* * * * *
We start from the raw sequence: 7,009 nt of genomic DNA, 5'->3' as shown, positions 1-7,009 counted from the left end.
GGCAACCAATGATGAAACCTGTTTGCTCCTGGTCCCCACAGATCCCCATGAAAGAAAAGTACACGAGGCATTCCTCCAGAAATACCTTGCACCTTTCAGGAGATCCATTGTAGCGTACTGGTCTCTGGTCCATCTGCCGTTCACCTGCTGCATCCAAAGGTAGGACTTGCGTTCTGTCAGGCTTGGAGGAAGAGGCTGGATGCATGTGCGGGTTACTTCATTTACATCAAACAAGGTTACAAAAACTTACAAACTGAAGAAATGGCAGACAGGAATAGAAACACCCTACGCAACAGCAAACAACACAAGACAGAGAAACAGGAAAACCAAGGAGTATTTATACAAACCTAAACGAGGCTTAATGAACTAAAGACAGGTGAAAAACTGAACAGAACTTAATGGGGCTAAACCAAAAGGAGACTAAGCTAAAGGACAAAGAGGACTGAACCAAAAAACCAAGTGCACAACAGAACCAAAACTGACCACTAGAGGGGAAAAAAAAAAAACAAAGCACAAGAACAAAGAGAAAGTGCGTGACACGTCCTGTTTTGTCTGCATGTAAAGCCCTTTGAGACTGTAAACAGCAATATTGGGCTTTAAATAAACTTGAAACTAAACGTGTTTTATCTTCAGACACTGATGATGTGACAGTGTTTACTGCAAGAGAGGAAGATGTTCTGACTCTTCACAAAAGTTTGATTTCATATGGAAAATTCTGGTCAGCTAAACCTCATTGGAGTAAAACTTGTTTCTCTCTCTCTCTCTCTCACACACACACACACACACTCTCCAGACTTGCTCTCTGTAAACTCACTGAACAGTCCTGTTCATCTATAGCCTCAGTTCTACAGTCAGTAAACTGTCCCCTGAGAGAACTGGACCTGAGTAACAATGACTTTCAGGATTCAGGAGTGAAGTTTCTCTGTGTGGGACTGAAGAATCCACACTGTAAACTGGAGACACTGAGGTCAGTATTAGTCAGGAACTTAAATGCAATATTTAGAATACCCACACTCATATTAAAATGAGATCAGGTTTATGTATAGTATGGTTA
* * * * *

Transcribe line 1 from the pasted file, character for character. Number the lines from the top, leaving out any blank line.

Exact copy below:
We start from the raw sequence: 7,009 nt of genomic DNA, 5'->3' as shown, positions 1-7,009 counted from the left end.